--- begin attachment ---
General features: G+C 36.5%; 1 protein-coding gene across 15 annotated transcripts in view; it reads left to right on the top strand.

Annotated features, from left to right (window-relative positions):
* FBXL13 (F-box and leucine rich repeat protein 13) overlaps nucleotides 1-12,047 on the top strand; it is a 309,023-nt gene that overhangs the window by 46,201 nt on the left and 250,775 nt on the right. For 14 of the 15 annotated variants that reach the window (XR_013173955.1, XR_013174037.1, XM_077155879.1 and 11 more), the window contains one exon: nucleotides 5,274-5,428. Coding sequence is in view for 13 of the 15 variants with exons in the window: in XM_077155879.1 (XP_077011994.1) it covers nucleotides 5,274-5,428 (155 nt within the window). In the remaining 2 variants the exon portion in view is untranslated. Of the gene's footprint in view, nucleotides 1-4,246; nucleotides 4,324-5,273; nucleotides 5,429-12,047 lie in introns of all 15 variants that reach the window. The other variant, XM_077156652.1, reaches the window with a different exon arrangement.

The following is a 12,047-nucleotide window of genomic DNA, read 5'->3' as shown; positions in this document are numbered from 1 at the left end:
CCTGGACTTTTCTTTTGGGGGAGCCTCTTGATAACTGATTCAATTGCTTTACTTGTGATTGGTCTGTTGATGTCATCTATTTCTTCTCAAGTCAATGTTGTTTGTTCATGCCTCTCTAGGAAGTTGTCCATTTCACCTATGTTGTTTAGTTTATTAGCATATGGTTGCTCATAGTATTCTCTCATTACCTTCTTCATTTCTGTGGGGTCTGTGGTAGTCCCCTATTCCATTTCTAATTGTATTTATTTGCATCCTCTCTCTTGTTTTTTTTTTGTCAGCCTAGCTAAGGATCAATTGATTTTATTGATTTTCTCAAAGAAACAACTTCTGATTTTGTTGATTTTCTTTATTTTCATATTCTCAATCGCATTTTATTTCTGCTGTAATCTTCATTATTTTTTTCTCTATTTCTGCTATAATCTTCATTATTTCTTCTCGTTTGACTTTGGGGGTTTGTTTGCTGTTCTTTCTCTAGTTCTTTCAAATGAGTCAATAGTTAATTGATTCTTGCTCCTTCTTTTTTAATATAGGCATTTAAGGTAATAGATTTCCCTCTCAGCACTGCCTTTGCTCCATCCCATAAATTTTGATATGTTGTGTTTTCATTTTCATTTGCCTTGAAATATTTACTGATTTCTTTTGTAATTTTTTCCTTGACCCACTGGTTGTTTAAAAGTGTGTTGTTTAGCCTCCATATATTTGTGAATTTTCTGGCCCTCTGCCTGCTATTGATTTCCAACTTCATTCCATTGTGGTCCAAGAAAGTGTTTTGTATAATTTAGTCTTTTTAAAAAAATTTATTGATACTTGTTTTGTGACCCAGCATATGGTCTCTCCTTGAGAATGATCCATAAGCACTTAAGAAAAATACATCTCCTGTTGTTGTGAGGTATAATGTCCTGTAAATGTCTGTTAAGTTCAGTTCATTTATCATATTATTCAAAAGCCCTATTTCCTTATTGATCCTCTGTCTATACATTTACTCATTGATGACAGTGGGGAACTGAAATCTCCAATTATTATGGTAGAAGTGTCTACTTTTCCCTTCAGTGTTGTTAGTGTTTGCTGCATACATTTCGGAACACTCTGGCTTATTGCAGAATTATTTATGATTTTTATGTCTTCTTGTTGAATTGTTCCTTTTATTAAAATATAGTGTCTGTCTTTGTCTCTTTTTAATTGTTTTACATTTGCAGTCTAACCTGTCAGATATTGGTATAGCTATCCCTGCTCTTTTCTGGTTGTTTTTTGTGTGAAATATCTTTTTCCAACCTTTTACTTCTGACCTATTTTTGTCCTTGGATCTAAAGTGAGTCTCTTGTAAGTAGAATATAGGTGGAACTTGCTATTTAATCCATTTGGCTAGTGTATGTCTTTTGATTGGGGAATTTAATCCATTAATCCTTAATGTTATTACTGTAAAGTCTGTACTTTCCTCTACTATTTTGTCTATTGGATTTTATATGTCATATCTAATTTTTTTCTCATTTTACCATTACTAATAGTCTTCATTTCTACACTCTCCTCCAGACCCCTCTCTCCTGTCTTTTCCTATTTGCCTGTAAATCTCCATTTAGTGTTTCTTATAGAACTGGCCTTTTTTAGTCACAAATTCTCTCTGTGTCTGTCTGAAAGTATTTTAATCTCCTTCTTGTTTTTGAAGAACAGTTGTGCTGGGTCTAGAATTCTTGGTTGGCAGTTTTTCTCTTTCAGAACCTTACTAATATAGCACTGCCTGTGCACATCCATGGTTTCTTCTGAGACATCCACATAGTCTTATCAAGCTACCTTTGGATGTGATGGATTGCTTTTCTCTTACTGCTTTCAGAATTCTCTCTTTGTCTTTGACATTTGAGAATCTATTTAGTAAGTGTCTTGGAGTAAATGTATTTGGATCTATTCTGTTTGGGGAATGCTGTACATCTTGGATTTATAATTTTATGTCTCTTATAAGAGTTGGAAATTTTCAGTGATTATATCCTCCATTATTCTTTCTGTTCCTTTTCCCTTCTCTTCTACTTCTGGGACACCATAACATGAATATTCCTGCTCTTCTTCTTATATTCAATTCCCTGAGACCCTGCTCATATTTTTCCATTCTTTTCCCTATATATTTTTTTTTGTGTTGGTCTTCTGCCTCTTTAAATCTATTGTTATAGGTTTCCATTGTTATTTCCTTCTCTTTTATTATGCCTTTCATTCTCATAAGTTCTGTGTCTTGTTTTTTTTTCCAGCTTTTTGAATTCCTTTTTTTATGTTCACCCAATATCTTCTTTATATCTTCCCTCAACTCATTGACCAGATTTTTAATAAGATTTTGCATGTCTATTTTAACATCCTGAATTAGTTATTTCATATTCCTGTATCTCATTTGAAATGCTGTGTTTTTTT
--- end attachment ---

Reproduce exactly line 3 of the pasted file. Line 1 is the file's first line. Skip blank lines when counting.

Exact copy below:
* FBXL13 (F-box and leucine rich repeat protein 13) overlaps nucleotides 1-12,047 on the top strand; it is a 309,023-nt gene that overhangs the window by 46,201 nt on the left and 250,775 nt on the right. For 14 of the 15 annotated variants that reach the window (XR_013173955.1, XR_013174037.1, XM_077155879.1 and 11 more), the window contains one exon: nucleotides 5,274-5,428. Coding sequence is in view for 13 of the 15 variants with exons in the window: in XM_077155879.1 (XP_077011994.1) it covers nucleotides 5,274-5,428 (155 nt within the window). In the remaining 2 variants the exon portion in view is untranslated. Of the gene's footprint in view, nucleotides 1-4,246; nucleotides 4,324-5,273; nucleotides 5,429-12,047 lie in introns of all 15 variants that reach the window. The other variant, XM_077156652.1, reaches the window with a different exon arrangement.